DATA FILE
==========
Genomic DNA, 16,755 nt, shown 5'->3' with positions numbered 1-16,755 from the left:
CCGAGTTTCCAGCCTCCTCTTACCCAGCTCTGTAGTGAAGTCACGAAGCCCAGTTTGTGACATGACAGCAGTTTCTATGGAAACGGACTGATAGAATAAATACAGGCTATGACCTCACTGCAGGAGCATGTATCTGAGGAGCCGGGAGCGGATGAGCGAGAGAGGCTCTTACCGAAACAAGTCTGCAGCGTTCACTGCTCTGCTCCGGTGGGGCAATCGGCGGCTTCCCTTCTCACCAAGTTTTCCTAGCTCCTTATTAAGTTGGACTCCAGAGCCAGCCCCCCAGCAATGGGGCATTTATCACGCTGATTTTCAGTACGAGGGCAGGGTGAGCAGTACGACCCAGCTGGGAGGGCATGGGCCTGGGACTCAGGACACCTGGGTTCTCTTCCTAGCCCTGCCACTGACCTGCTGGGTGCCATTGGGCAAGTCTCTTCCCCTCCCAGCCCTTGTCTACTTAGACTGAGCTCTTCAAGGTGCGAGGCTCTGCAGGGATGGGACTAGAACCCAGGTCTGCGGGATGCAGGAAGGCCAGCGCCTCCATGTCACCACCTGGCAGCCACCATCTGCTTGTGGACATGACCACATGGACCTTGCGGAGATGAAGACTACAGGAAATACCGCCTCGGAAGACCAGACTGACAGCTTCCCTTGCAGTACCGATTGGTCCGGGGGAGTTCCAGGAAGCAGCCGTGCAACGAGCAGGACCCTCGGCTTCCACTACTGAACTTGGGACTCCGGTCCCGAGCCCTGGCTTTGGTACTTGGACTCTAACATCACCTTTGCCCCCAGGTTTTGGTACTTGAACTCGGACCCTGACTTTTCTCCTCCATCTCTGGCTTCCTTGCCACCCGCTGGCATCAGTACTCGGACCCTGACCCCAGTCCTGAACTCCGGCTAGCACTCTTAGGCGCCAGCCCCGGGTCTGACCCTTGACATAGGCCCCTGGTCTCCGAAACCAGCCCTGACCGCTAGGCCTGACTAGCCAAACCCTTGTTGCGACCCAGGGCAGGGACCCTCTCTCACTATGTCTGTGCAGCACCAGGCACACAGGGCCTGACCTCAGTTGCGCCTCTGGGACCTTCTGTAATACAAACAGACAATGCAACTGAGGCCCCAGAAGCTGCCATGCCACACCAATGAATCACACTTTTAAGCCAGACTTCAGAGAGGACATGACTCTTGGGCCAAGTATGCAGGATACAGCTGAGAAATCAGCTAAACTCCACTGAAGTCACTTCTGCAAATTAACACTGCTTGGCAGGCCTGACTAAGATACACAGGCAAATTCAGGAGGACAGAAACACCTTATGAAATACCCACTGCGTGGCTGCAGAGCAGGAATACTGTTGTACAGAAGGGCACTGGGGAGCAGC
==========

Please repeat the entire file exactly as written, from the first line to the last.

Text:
Genomic DNA, 16,755 nt, shown 5'->3' with positions numbered 1-16,755 from the left:
CCGAGTTTCCAGCCTCCTCTTACCCAGCTCTGTAGTGAAGTCACGAAGCCCAGTTTGTGACATGACAGCAGTTTCTATGGAAACGGACTGATAGAATAAATACAGGCTATGACCTCACTGCAGGAGCATGTATCTGAGGAGCCGGGAGCGGATGAGCGAGAGAGGCTCTTACCGAAACAAGTCTGCAGCGTTCACTGCTCTGCTCCGGTGGGGCAATCGGCGGCTTCCCTTCTCACCAAGTTTTCCTAGCTCCTTATTAAGTTGGACTCCAGAGCCAGCCCCCCAGCAATGGGGCATTTATCACGCTGATTTTCAGTACGAGGGCAGGGTGAGCAGTACGACCCAGCTGGGAGGGCATGGGCCTGGGACTCAGGACACCTGGGTTCTCTTCCTAGCCCTGCCACTGACCTGCTGGGTGCCATTGGGCAAGTCTCTTCCCCTCCCAGCCCTTGTCTACTTAGACTGAGCTCTTCAAGGTGCGAGGCTCTGCAGGGATGGGACTAGAACCCAGGTCTGCGGGATGCAGGAAGGCCAGCGCCTCCATGTCACCACCTGGCAGCCACCATCTGCTTGTGGACATGACCACATGGACCTTGCGGAGATGAAGACTACAGGAAATACCGCCTCGGAAGACCAGACTGACAGCTTCCCTTGCAGTACCGATTGGTCCGGGGGAGTTCCAGGAAGCAGCCGTGCAACGAGCAGGACCCTCGGCTTCCACTACTGAACTTGGGACTCCGGTCCCGAGCCCTGGCTTTGGTACTTGGACTCTAACATCACCTTTGCCCCCAGGTTTTGGTACTTGAACTCGGACCCTGACTTTTCTCCTCCATCTCTGGCTTCCTTGCCACCCGCTGGCATCAGTACTCGGACCCTGACCCCAGTCCTGAACTCCGGCTAGCACTCTTAGGCGCCAGCCCCGGGTCTGACCCTTGACATAGGCCCCTGGTCTCCGAAACCAGCCCTGACCGCTAGGCCTGACTAGCCAAACCCTTGTTGCGACCCAGGGCAGGGACCCTCTCTCACTATGTCTGTGCAGCACCAGGCACACAGGGCCTGACCTCAGTTGCGCCTCTGGGACCTTCTGTAATACAAACAGACAATGCAACTGAGGCCCCAGAAGCTGCCATGCCACACCAATGAATCACACTTTTAAGCCAGACTTCAGAGAGGACATGACTCTTGGGCCAAGTATGCAGGATACAGCTGAGAAATCAGCTAAACTCCACTGAAGTCACTTCTGCAAATTAACACTGCTTGGCAGGCCTGACTAAGATACACAGGCAAATTCAGGAGGACAGAAACACCTTATGAAATACCCACTGCGTGGCTGCAGAGCAGGAATACTGTTGTACAGAAGGGCACTGGGGAGCAGC